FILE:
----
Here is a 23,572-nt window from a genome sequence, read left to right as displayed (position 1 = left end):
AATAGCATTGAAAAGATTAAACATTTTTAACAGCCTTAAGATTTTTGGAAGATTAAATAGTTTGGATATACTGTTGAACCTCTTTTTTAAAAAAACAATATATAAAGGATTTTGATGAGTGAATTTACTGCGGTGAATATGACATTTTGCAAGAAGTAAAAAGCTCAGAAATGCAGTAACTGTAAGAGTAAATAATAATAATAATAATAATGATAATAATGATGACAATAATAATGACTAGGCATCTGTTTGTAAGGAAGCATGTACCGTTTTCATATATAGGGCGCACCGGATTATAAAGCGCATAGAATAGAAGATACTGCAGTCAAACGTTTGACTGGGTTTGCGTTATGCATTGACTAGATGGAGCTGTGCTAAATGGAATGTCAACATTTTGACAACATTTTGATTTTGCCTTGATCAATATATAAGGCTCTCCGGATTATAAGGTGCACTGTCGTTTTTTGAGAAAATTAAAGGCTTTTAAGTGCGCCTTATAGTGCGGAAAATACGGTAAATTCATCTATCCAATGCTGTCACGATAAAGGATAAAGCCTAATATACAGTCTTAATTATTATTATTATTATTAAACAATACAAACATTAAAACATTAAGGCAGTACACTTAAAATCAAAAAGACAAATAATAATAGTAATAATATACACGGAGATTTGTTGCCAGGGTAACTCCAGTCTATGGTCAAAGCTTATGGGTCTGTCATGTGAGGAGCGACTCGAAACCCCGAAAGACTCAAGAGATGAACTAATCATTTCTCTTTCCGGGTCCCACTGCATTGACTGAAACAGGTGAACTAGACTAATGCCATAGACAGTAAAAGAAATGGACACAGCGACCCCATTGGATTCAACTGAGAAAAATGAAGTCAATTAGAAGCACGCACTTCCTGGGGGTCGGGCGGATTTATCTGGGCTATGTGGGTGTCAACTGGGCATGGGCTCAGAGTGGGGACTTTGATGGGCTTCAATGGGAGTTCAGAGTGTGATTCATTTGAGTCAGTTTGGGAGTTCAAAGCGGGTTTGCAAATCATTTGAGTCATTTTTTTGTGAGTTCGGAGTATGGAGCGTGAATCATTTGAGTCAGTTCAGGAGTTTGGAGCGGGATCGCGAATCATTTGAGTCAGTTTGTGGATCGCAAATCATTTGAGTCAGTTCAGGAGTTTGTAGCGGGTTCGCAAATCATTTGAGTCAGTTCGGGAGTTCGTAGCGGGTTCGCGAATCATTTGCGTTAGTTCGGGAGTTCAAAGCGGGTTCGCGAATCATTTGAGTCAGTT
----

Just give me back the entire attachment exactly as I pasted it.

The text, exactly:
Here is a 23,572-nt window from a genome sequence, read left to right as displayed (position 1 = left end):
AATAGCATTGAAAAGATTAAACATTTTTAACAGCCTTAAGATTTTTGGAAGATTAAATAGTTTGGATATACTGTTGAACCTCTTTTTTAAAAAAACAATATATAAAGGATTTTGATGAGTGAATTTACTGCGGTGAATATGACATTTTGCAAGAAGTAAAAAGCTCAGAAATGCAGTAACTGTAAGAGTAAATAATAATAATAATAATAATGATAATAATGATGACAATAATAATGACTAGGCATCTGTTTGTAAGGAAGCATGTACCGTTTTCATATATAGGGCGCACCGGATTATAAAGCGCATAGAATAGAAGATACTGCAGTCAAACGTTTGACTGGGTTTGCGTTATGCATTGACTAGATGGAGCTGTGCTAAATGGAATGTCAACATTTTGACAACATTTTGATTTTGCCTTGATCAATATATAAGGCTCTCCGGATTATAAGGTGCACTGTCGTTTTTTGAGAAAATTAAAGGCTTTTAAGTGCGCCTTATAGTGCGGAAAATACGGTAAATTCATCTATCCAATGCTGTCACGATAAAGGATAAAGCCTAATATACAGTCTTAATTATTATTATTATTATTAAACAATACAAACATTAAAACATTAAGGCAGTACACTTAAAATCAAAAAGACAAATAATAATAGTAATAATATACACGGAGATTTGTTGCCAGGGTAACTCCAGTCTATGGTCAAAGCTTATGGGTCTGTCATGTGAGGAGCGACTCGAAACCCCGAAAGACTCAAGAGATGAACTAATCATTTCTCTTTCCGGGTCCCACTGCATTGACTGAAACAGGTGAACTAGACTAATGCCATAGACAGTAAAAGAAATGGACACAGCGACCCCATTGGATTCAACTGAGAAAAATGAAGTCAATTAGAAGCACGCACTTCCTGGGGGTCGGGCGGATTTATCTGGGCTATGTGGGTGTCAACTGGGCATGGGCTCAGAGTGGGGACTTTGATGGGCTTCAATGGGAGTTCAGAGTGTGATTCATTTGAGTCAGTTTGGGAGTTCAAAGCGGGTTTGCAAATCATTTGAGTCATTTTTTTGTGAGTTCGGAGTATGGAGCGTGAATCATTTGAGTCAGTTCAGGAGTTTGGAGCGGGATCGCGAATCATTTGAGTCAGTTTGTGGATCGCAAATCATTTGAGTCAGTTCAGGAGTTTGTAGCGGGTTCGCAAATCATTTGAGTCAGTTCGGGAGTTCGTAGCGGGTTCGCGAATCATTTGCGTTAGTTCGGGAGTTCAAAGCGGGTTCGCGAATCATTTGAGTCAGTT